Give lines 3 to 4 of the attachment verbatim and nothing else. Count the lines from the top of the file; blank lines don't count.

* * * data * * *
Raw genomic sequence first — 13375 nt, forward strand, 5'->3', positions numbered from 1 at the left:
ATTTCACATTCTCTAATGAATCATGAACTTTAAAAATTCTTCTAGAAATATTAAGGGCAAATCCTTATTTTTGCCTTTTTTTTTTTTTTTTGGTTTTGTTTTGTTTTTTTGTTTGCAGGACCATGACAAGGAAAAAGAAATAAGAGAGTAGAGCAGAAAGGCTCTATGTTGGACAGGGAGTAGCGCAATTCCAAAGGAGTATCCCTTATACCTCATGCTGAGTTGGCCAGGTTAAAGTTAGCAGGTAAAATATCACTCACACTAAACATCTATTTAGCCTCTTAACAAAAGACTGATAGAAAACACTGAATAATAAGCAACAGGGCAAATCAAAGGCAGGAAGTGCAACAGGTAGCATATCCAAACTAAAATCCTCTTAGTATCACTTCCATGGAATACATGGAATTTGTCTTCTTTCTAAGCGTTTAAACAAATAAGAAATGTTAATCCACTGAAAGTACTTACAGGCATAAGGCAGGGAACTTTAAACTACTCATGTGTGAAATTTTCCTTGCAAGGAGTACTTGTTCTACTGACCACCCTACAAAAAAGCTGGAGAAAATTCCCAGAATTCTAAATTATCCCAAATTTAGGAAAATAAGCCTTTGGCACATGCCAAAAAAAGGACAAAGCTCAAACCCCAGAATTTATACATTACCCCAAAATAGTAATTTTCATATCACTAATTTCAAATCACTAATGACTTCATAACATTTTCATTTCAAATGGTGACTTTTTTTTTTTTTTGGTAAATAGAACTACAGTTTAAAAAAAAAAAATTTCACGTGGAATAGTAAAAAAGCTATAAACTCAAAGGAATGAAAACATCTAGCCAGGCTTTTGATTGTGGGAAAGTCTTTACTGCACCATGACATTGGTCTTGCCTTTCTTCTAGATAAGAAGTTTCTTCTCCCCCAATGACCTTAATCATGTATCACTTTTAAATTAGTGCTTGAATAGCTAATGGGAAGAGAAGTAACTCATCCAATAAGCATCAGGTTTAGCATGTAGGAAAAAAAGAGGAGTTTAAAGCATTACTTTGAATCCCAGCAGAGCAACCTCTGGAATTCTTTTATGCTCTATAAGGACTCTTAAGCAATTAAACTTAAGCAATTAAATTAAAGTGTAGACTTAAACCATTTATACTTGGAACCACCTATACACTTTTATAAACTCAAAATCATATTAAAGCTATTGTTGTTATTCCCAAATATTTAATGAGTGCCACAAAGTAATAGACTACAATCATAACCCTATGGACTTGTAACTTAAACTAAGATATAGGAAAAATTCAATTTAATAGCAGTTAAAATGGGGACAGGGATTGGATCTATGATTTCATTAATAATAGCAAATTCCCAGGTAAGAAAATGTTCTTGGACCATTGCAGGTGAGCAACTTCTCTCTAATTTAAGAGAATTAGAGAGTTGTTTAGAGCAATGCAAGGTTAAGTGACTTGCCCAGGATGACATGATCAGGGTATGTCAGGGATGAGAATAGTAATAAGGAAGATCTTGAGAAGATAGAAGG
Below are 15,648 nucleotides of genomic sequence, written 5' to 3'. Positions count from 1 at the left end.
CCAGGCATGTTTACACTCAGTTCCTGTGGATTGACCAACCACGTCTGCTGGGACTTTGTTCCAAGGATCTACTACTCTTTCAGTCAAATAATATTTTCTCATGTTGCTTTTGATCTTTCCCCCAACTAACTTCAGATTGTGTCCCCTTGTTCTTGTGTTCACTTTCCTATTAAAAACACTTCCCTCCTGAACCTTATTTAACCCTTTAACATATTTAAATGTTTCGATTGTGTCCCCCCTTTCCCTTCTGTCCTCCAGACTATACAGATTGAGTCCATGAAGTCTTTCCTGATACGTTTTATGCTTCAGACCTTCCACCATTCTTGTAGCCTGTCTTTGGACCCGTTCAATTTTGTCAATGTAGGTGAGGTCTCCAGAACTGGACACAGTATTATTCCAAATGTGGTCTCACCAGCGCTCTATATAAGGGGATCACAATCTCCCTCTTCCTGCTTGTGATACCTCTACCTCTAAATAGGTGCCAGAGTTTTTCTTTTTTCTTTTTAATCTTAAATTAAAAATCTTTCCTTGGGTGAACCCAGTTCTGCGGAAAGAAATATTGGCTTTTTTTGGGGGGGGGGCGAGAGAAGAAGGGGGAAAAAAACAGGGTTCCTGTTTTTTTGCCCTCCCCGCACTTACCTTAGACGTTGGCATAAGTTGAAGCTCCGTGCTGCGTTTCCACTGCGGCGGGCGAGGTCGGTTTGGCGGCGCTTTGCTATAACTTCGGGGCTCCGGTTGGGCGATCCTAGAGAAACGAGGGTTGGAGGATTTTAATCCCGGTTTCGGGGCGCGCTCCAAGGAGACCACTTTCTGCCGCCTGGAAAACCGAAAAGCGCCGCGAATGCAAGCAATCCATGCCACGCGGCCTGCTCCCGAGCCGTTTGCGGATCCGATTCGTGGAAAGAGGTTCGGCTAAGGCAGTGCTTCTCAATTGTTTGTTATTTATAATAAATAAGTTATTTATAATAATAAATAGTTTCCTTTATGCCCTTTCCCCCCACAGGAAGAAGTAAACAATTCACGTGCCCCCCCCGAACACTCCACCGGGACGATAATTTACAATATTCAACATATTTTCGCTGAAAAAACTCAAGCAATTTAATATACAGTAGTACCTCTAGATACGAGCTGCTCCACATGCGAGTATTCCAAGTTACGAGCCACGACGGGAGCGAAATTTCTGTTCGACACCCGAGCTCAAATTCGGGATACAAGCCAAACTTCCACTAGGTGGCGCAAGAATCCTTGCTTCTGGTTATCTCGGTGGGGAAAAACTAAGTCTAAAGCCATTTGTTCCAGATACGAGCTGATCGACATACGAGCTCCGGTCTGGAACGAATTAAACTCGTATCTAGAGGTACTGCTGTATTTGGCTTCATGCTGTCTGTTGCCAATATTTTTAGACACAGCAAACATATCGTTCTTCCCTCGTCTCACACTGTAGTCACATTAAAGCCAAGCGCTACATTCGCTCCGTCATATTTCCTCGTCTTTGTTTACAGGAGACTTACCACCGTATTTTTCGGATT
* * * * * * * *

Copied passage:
Below are 15,648 nucleotides of genomic sequence, written 5' to 3'. Positions count from 1 at the left end.
CCAGGCATGTTTACACTCAGTTCCTGTGGATTGACCAACCACGTCTGCTGGGACTTTGTTCCAAGGATCTACTACTCTTTCAGTCAAATAATATTTTCTCATGTTGCTTTTGATCTTTCCCCCAACTAACTTCAGATTGTGTCCCCTTGTTCTTGTGTTCACTTTCCTATTAAAAACACTTCCCTCCTGAACCTTATTTAACCCTTTAACATATTTAAATGTTTCGATTGTGTCCCCCCTTTCCCTTCTGTCCTCCAGACTATACAGATTGAGTCCATGAAGTCTTTCCTGATACGTTTTATGCTTCAGACCTTCCACCATTCTTGTAGCCTGTCTTTGGACCCGTTCAATTTTGTCAATGTAGGTGAGGTCTCCAGAACTGGACACAGTATTATTCCAAATGTGGTCTCACCAGCGCTCTATATAAGGGGATCACAATCTCCCTCTTCCTGCTTGTGATACCTCTACCTCTAAATAGGTGCCAGAGTTTTTCTTTTTTCTTTTTAATCTTAAATTAAAAATCTTTCCTTGGGTGAACCCAGTTCTGCGGAAAGAAATATTGGCTTTTTTTGGGGGGGGGGCGAGAGAAGAAGGGGGAAAAAAACAGGGTTCCTGTTTTTTTGCCCTCCCCGCACTTACCTTAGACGTTGGCATAAGTTGAAGCTCCGTGCTGCGTTTCCACTGCGGCGGGCGAGGTCGGTTTGGCGGCGCTTTGCTATAACTTCGGGGCTCCGGTTGGGCGATCCTAGAGAAACGAGGGTTGGAGGATTTTAATCCCGGTTTCGGGGCGCGCTCCAAGGAGACCACTTTCTGCCGCCTGGAAAACCGAAAAGCGCCGCGAATGCAAGCAATCCATGCCACGCGGCCTGCTCCCGAGCCGTTTGCGGATCCGATTCGTGGAAAGAGGTTCGGCTAAGGCAGTGCTTCTCAATTGTTTGTTATTTATAATAAATAAGTTATTTATAATAATAAATAGTTTCCTTTATGCCCTTTCCCCCCACAGGAAGAAGTAAACAATTCACGTGCCCCCCCCGAACACTCCACCGGGACGATAATTTACAATATTCAACATATTTTCGCTGAAAAAACTCAAGCAATTTAATATACAGTAGTACCTCTAGATACGAGCTGCTCCACATGCGAGTATTCCAAGTTACGAGCCACGACGGGAGCGAAATTTCTGTTCGACACCCGAGCTCAAATTCGGGATACAAGCCAAACTTCCACTAGGTGGCGCAAGAATCCTTGCTTCTGGTTATCTCGGTGGGGAAAAACTAAGTCTAAAGCCATTTGTTCCAGATACGAGCTGATCGACATACGAGCTCCGGTCTGGAACGAATTAAACTCGTATCTAGAGGTACTGCTGTATTTGGCTTCATGCTGTCTGTTGCCAATATTTTTAGACACAGCAAACATATCGTTCTTCCCTCGTCTCACACTGTAGTCACATTAAAGCCAAGCGCTACATTCGCTCCGTCATATTTCCTCGTCTTTGTTTACAGGAGACTTACCACCGTATTTTTCGGATT